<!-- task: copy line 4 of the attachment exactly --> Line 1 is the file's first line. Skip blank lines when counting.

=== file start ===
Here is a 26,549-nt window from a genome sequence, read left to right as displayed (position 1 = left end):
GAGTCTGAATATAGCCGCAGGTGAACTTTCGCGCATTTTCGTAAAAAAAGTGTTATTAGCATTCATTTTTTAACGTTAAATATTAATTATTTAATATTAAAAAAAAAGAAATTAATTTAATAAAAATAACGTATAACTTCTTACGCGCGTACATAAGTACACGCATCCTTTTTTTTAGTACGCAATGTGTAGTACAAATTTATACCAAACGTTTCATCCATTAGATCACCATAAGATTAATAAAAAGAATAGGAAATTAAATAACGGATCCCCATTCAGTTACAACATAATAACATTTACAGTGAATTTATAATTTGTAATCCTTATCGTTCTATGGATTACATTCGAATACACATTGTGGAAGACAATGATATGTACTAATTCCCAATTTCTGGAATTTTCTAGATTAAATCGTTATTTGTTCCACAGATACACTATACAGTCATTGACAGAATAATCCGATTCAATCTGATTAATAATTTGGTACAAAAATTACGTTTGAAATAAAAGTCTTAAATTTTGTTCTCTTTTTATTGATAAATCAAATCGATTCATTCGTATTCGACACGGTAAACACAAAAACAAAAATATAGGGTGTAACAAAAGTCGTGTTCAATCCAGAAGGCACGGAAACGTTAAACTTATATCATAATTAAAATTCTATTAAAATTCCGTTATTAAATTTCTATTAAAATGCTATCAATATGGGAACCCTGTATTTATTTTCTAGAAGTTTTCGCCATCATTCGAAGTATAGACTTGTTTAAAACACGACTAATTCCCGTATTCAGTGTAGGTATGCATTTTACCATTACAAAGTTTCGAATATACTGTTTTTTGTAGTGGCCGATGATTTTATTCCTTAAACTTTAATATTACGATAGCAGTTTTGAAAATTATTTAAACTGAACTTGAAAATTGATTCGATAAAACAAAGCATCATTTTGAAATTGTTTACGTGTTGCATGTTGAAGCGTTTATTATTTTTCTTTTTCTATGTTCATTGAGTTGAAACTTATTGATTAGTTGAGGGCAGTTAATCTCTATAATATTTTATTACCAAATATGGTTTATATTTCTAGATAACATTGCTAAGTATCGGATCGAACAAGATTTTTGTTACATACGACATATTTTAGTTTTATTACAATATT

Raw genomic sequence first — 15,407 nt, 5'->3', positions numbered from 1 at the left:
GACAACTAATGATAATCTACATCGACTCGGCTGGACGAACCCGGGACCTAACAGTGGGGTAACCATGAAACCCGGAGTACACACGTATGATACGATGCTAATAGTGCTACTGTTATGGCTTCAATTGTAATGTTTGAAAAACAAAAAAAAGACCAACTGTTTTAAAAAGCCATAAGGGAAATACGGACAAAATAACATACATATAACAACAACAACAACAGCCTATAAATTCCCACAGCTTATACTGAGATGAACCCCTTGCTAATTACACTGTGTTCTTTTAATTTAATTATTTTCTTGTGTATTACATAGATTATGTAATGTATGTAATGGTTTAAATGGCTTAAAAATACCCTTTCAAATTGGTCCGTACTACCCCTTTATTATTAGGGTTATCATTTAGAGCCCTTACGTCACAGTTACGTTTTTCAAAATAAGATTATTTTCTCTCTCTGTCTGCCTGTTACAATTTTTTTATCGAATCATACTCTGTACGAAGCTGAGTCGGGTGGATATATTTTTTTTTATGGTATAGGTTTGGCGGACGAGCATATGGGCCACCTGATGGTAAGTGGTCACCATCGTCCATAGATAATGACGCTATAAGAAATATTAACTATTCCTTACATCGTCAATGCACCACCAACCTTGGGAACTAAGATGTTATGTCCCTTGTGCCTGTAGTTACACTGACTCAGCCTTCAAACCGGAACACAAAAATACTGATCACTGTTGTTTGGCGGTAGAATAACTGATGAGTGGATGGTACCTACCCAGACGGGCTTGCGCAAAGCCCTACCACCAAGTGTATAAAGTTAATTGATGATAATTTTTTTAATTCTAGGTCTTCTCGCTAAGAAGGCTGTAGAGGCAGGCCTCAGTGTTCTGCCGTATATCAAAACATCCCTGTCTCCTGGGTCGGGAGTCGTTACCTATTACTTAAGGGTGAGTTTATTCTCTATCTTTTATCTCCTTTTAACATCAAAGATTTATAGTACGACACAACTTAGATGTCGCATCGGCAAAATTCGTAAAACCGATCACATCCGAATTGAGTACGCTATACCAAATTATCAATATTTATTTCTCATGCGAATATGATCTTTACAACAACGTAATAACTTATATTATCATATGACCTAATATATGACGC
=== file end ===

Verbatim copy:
GACAACTAATGATAATCTACATCGACTCGGCTGGACGAACCCGGGACCTAACAGTGGGGTAACCATGAAACCCGGAGTACACACGTATGATACGATGCTAATAGTGCTACTGTTATGGCTTCAATTGTAATGTTTGAAAAACAAAAAAAAGACCAACTGTTTTAAAAAGCCATAAGGGAAATACGGACAAAATAACATACATATAACAACAACAACAACAGCCTATAAATTCCCACAGCTTATACTGAGATGAACCCCTTGCTAATTACACTGTGTTCTTTTAATTTAATTATTTTCTTGTGTATTACATAGATTATGTAATGTATGTAATGGTTTAAATGGCTTAAAAATACCCTTTCAAATTGGTCCGTACTACCCCTTTATTATTAGGGTTATCATTTAGAGCCCTTACGTCACAGTTACGTTTTTCAAAATAAGATTATTTTCTCTCTCTGTCTGCCTGTTACAATTTTTTTATCGAATCATACTCTGTACGAAGCTGAGTCGGGTGGATATATTTTTTTTTATGGTATAGGTTTGGCGGACGAGCATATGGGCCACCTGATGGTAAGTGGTCACCATCGTCCATAGATAATGACGCTATAAGAAATATTAACTATTCCTTACATCGTCAATGCACCACCAACCTTGGGAACTAAGATGTTATGTCCCTTGTGCCTGTAGTTACACTGACTCAGCCTTCAAACCGGAACACAAAAATACTGATCACTGTTGTTTGGCGGTAGAATAACTGATGAGTGGATGGTACCTACCCAGACGGGCTTGCGCAAAGCCCTACCACCAAGTGTATAAAGTTAATTGATGATAATTTTTTTAATTCTAGGTCTTCTCGCTAAGAAGGCTGTAGAGGCAGGCCTCAGTGTTCTGCCGTATATCAAAACATCCCTGTCTCCTGGGTCGGGAGTCGTTACCTATTACTTAAGGGTGAGTTTATTCTCTATCTTTTATCTCCTTTTAACATCAAAGATTTATAGTACGACACAACTTAGATGTCGCATCGGCAAAATTCGTAAAACCGATCACATCCGAATTGAGTACGCTATACCAAATTATCAATATTTATTTCTCATGCGAATATGATCTTTACAACAACGTAATAACTTATATTATCATATGACCTAATATATGACGC